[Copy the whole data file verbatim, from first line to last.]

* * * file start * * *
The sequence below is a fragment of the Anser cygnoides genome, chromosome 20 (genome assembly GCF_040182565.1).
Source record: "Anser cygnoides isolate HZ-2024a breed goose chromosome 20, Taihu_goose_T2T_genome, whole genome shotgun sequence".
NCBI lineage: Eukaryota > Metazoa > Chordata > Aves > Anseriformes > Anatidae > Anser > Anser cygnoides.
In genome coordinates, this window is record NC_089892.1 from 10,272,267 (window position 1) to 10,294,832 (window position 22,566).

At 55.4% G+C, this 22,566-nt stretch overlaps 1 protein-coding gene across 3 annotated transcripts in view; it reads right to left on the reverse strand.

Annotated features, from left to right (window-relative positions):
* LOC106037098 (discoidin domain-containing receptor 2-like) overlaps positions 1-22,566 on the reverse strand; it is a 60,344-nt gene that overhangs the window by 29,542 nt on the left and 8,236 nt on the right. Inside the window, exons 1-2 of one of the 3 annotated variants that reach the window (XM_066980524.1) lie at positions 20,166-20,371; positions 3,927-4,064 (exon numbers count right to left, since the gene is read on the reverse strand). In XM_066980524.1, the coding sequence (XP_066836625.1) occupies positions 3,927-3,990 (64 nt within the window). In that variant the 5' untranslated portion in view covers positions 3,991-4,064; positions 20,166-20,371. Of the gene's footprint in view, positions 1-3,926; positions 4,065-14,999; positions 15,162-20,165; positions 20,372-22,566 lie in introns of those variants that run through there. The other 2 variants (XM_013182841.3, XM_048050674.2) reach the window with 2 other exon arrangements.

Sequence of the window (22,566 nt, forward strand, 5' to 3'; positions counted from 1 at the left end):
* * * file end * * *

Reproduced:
The sequence below is a fragment of the Anser cygnoides genome, chromosome 20 (genome assembly GCF_040182565.1).
Source record: "Anser cygnoides isolate HZ-2024a breed goose chromosome 20, Taihu_goose_T2T_genome, whole genome shotgun sequence".
NCBI lineage: Eukaryota > Metazoa > Chordata > Aves > Anseriformes > Anatidae > Anser > Anser cygnoides.
In genome coordinates, this window is record NC_089892.1 from 10,272,267 (window position 1) to 10,294,832 (window position 22,566).

At 55.4% G+C, this 22,566-nt stretch overlaps 1 protein-coding gene across 3 annotated transcripts in view; it reads right to left on the reverse strand.

Annotated features, from left to right (window-relative positions):
* LOC106037098 (discoidin domain-containing receptor 2-like) overlaps positions 1-22,566 on the reverse strand; it is a 60,344-nt gene that overhangs the window by 29,542 nt on the left and 8,236 nt on the right. Inside the window, exons 1-2 of one of the 3 annotated variants that reach the window (XM_066980524.1) lie at positions 20,166-20,371; positions 3,927-4,064 (exon numbers count right to left, since the gene is read on the reverse strand). In XM_066980524.1, the coding sequence (XP_066836625.1) occupies positions 3,927-3,990 (64 nt within the window). In that variant the 5' untranslated portion in view covers positions 3,991-4,064; positions 20,166-20,371. Of the gene's footprint in view, positions 1-3,926; positions 4,065-14,999; positions 15,162-20,165; positions 20,372-22,566 lie in introns of those variants that run through there. The other 2 variants (XM_013182841.3, XM_048050674.2) reach the window with 2 other exon arrangements.

Sequence of the window (22,566 nt, forward strand, 5' to 3'; positions counted from 1 at the left end):